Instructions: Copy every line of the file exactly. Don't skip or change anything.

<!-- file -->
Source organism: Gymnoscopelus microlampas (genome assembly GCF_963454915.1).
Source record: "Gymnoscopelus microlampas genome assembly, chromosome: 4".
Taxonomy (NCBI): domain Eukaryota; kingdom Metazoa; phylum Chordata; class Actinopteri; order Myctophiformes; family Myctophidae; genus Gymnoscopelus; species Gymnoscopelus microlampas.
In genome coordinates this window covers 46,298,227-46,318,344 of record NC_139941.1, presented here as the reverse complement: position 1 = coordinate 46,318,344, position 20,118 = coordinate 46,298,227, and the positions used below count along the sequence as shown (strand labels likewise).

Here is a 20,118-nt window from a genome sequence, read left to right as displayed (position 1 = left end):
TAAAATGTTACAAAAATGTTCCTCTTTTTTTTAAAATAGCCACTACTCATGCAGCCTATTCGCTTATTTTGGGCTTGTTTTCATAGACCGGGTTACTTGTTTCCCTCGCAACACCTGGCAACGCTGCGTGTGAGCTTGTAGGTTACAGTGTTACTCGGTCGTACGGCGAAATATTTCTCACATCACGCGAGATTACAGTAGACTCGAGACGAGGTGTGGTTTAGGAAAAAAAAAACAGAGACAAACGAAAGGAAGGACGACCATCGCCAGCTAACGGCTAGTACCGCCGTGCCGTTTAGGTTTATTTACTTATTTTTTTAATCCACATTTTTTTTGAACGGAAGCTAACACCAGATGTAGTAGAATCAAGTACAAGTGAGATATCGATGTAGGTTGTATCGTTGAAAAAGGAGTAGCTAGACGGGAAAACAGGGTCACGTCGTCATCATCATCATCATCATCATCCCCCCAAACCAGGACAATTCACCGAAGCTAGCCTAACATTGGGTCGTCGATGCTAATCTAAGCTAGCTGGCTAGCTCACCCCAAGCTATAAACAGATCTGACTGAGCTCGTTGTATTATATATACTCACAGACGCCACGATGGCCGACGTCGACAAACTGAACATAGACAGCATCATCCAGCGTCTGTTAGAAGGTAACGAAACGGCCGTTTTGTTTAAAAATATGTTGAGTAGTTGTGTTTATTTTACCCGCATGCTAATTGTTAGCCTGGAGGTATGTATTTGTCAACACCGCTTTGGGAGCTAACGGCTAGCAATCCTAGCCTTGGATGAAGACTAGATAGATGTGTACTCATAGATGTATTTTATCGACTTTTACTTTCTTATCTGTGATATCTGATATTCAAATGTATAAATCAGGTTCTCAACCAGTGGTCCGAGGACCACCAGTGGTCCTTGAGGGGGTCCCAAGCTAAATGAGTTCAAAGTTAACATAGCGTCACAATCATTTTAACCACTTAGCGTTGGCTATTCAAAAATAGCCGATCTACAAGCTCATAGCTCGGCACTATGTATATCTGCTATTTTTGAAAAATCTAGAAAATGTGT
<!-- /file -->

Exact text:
Source organism: Gymnoscopelus microlampas (genome assembly GCF_963454915.1).
Source record: "Gymnoscopelus microlampas genome assembly, chromosome: 4".
Taxonomy (NCBI): domain Eukaryota; kingdom Metazoa; phylum Chordata; class Actinopteri; order Myctophiformes; family Myctophidae; genus Gymnoscopelus; species Gymnoscopelus microlampas.
In genome coordinates this window covers 46,298,227-46,318,344 of record NC_139941.1, presented here as the reverse complement: position 1 = coordinate 46,318,344, position 20,118 = coordinate 46,298,227, and the positions used below count along the sequence as shown (strand labels likewise).

Here is a 20,118-nt window from a genome sequence, read left to right as displayed (position 1 = left end):
TAAAATGTTACAAAAATGTTCCTCTTTTTTTTAAAATAGCCACTACTCATGCAGCCTATTCGCTTATTTTGGGCTTGTTTTCATAGACCGGGTTACTTGTTTCCCTCGCAACACCTGGCAACGCTGCGTGTGAGCTTGTAGGTTACAGTGTTACTCGGTCGTACGGCGAAATATTTCTCACATCACGCGAGATTACAGTAGACTCGAGACGAGGTGTGGTTTAGGAAAAAAAAAACAGAGACAAACGAAAGGAAGGACGACCATCGCCAGCTAACGGCTAGTACCGCCGTGCCGTTTAGGTTTATTTACTTATTTTTTTAATCCACATTTTTTTTGAACGGAAGCTAACACCAGATGTAGTAGAATCAAGTACAAGTGAGATATCGATGTAGGTTGTATCGTTGAAAAAGGAGTAGCTAGACGGGAAAACAGGGTCACGTCGTCATCATCATCATCATCATCATCCCCCCAAACCAGGACAATTCACCGAAGCTAGCCTAACATTGGGTCGTCGATGCTAATCTAAGCTAGCTGGCTAGCTCACCCCAAGCTATAAACAGATCTGACTGAGCTCGTTGTATTATATATACTCACAGACGCCACGATGGCCGACGTCGACAAACTGAACATAGACAGCATCATCCAGCGTCTGTTAGAAGGTAACGAAACGGCCGTTTTGTTTAAAAATATGTTGAGTAGTTGTGTTTATTTTACCCGCATGCTAATTGTTAGCCTGGAGGTATGTATTTGTCAACACCGCTTTGGGAGCTAACGGCTAGCAATCCTAGCCTTGGATGAAGACTAGATAGATGTGTACTCATAGATGTATTTTATCGACTTTTACTTTCTTATCTGTGATATCTGATATTCAAATGTATAAATCAGGTTCTCAACCAGTGGTCCGAGGACCACCAGTGGTCCTTGAGGGGGTCCCAAGCTAAATGAGTTCAAAGTTAACATAGCGTCACAATCATTTTAACCACTTAGCGTTGGCTATTCAAAAATAGCCGATCTACAAGCTCATAGCTCGGCACTATGTATATCTGCTATTTTTGAAAAATCTAGAAAATGTGT